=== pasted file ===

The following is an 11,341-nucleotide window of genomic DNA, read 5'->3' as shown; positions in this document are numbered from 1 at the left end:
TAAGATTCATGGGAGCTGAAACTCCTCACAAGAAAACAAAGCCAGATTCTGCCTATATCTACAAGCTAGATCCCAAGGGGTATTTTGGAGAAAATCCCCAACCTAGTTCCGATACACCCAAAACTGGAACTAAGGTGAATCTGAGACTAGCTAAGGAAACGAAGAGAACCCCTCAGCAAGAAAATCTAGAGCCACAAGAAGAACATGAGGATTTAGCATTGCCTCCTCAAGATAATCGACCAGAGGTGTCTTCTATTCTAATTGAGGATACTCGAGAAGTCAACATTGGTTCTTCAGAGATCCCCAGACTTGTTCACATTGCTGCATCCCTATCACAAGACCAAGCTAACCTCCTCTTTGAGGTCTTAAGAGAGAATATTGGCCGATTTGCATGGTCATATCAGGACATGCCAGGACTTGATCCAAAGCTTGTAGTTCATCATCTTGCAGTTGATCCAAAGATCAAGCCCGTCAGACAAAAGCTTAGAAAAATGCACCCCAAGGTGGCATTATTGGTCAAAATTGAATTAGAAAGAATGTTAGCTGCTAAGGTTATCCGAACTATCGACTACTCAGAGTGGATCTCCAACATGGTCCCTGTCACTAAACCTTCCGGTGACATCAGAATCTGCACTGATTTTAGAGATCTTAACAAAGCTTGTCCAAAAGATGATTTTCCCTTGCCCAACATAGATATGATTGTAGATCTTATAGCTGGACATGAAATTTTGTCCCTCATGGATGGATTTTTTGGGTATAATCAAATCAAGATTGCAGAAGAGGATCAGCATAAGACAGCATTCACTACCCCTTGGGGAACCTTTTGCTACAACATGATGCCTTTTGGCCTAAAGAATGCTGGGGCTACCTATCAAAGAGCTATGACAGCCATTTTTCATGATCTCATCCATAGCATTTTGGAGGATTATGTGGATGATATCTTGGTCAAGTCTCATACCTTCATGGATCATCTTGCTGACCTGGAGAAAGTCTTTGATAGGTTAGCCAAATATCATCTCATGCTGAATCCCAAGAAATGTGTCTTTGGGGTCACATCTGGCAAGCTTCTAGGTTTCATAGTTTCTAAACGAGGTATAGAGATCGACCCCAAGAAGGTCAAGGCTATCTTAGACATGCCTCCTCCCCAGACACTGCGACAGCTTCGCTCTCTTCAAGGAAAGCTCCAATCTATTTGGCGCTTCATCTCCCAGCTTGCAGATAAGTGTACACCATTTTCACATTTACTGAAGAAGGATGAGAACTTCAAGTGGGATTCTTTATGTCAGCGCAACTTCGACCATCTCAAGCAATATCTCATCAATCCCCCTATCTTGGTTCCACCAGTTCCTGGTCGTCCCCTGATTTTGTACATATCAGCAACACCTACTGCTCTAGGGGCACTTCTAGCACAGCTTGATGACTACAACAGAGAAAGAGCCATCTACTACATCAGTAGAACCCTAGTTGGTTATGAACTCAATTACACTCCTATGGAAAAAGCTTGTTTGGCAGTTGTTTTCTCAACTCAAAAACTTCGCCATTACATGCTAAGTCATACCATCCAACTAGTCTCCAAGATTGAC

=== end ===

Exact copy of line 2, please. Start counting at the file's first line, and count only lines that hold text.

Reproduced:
TAAGATTCATGGGAGCTGAAACTCCTCACAAGAAAACAAAGCCAGATTCTGCCTATATCTACAAGCTAGATCCCAAGGGGTATTTTGGAGAAAATCCCCAACCTAGTTCCGATACACCCAAAACTGGAACTAAGGTGAATCTGAGACTAGCTAAGGAAACGAAGAGAACCCCTCAGCAAGAAAATCTAGAGCCACAAGAAGAACATGAGGATTTAGCATTGCCTCCTCAAGATAATCGACCAGAGGTGTCTTCTATTCTAATTGAGGATACTCGAGAAGTCAACATTGGTTCTTCAGAGATCCCCAGACTTGTTCACATTGCTGCATCCCTATCACAAGACCAAGCTAACCTCCTCTTTGAGGTCTTAAGAGAGAATATTGGCCGATTTGCATGGTCATATCAGGACATGCCAGGACTTGATCCAAAGCTTGTAGTTCATCATCTTGCAGTTGATCCAAAGATCAAGCCCGTCAGACAAAAGCTTAGAAAAATGCACCCCAAGGTGGCATTATTGGTCAAAATTGAATTAGAAAGAATGTTAGCTGCTAAGGTTATCCGAACTATCGACTACTCAGAGTGGATCTCCAACATGGTCCCTGTCACTAAACCTTCCGGTGACATCAGAATCTGCACTGATTTTAGAGATCTTAACAAAGCTTGTCCAAAAGATGATTTTCCCTTGCCCAACATAGATATGATTGTAGATCTTATAGCTGGACATGAAATTTTGTCCCTCATGGATGGATTTTTTGGGTATAATCAAATCAAGATTGCAGAAGAGGATCAGCATAAGACAGCATTCACTACCCCTTGGGGAACCTTTTGCTACAACATGATGCCTTTTGGCCTAAAGAATGCTGGGGCTACCTATCAAAGAGCTATGACAGCCATTTTTCATGATCTCATCCATAGCATTTTGGAGGATTATGTGGATGATATCTTGGTCAAGTCTCATACCTTCATGGATCATCTTGCTGACCTGGAGAAAGTCTTTGATAGGTTAGCCAAATATCATCTCATGCTGAATCCCAAGAAATGTGTCTTTGGGGTCACATCTGGCAAGCTTCTAGGTTTCATAGTTTCTAAACGAGGTATAGAGATCGACCCCAAGAAGGTCAAGGCTATCTTAGACATGCCTCCTCCCCAGACACTGCGACAGCTTCGCTCTCTTCAAGGAAAGCTCCAATCTATTTGGCGCTTCATCTCCCAGCTTGCAGATAAGTGTACACCATTTTCACATTTACTGAAGAAGGATGAGAACTTCAAGTGGGATTCTTTATGTCAGCGCAACTTCGACCATCTCAAGCAATATCTCATCAATCCCCCTATCTTGGTTCCACCAGTTCCTGGTCGTCCCCTGATTTTGTACATATCAGCAACACCTACTGCTCTAGGGGCACTTCTAGCACAGCTTGATGACTACAACAGAGAAAGAGCCATCTACTACATCAGTAGAACCCTAGTTGGTTATGAACTCAATTACACTCCTATGGAAAAAGCTTGTTTGGCAGTTGTTTTCTCAACTCAAAAACTTCGCCATTACATGCTAAGTCATACCATCCAACTAGTCTCCAAGATTGAC